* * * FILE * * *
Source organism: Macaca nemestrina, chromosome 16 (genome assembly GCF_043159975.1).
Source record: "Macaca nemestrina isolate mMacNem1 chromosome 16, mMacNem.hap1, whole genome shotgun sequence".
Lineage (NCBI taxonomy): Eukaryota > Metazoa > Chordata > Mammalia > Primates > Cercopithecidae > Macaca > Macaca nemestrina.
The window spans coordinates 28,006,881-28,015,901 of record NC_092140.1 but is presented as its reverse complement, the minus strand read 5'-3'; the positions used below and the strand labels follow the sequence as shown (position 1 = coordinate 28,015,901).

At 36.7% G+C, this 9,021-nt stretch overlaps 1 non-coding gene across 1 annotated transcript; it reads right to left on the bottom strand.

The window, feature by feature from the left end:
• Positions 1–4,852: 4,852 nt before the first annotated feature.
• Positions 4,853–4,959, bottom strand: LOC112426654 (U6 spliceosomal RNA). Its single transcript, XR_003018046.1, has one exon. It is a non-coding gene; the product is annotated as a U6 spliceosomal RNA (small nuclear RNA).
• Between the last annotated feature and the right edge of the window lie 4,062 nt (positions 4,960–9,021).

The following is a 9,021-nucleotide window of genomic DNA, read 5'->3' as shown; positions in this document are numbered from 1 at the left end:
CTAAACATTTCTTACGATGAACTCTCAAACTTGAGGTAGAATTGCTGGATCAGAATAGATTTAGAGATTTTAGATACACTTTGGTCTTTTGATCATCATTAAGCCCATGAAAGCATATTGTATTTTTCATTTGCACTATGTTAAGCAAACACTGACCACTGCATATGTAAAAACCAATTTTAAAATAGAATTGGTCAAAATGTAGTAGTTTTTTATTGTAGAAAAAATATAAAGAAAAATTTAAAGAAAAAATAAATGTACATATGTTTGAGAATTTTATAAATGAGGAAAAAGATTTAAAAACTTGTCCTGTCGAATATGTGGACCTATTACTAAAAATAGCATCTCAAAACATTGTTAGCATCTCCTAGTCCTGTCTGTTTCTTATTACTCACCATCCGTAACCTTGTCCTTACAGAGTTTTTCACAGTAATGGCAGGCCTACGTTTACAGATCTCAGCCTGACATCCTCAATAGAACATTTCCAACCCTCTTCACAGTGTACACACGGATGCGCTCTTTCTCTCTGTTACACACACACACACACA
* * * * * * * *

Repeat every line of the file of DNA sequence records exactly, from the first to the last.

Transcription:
Source organism: Macaca nemestrina, chromosome 16 (genome assembly GCF_043159975.1).
Source record: "Macaca nemestrina isolate mMacNem1 chromosome 16, mMacNem.hap1, whole genome shotgun sequence".
Lineage (NCBI taxonomy): Eukaryota > Metazoa > Chordata > Mammalia > Primates > Cercopithecidae > Macaca > Macaca nemestrina.
The window spans coordinates 28,006,881-28,015,901 of record NC_092140.1 but is presented as its reverse complement, the minus strand read 5'-3'; the positions used below and the strand labels follow the sequence as shown (position 1 = coordinate 28,015,901).

At 36.7% G+C, this 9,021-nt stretch overlaps 1 non-coding gene across 1 annotated transcript; it reads right to left on the bottom strand.

The window, feature by feature from the left end:
• Positions 1–4,852: 4,852 nt before the first annotated feature.
• Positions 4,853–4,959, bottom strand: LOC112426654 (U6 spliceosomal RNA). Its single transcript, XR_003018046.1, has one exon. It is a non-coding gene; the product is annotated as a U6 spliceosomal RNA (small nuclear RNA).
• Between the last annotated feature and the right edge of the window lie 4,062 nt (positions 4,960–9,021).

The following is a 9,021-nucleotide window of genomic DNA, read 5'->3' as shown; positions in this document are numbered from 1 at the left end:
CTAAACATTTCTTACGATGAACTCTCAAACTTGAGGTAGAATTGCTGGATCAGAATAGATTTAGAGATTTTAGATACACTTTGGTCTTTTGATCATCATTAAGCCCATGAAAGCATATTGTATTTTTCATTTGCACTATGTTAAGCAAACACTGACCACTGCATATGTAAAAACCAATTTTAAAATAGAATTGGTCAAAATGTAGTAGTTTTTTATTGTAGAAAAAATATAAAGAAAAATTTAAAGAAAAAATAAATGTACATATGTTTGAGAATTTTATAAATGAGGAAAAAGATTTAAAAACTTGTCCTGTCGAATATGTGGACCTATTACTAAAAATAGCATCTCAAAACATTGTTAGCATCTCCTAGTCCTGTCTGTTTCTTATTACTCACCATCCGTAACCTTGTCCTTACAGAGTTTTTCACAGTAATGGCAGGCCTACGTTTACAGATCTCAGCCTGACATCCTCAATAGAACATTTCCAACCCTCTTCACAGTGTACACACGGATGCGCTCTTTCTCTCTGTTACACACACACACACACA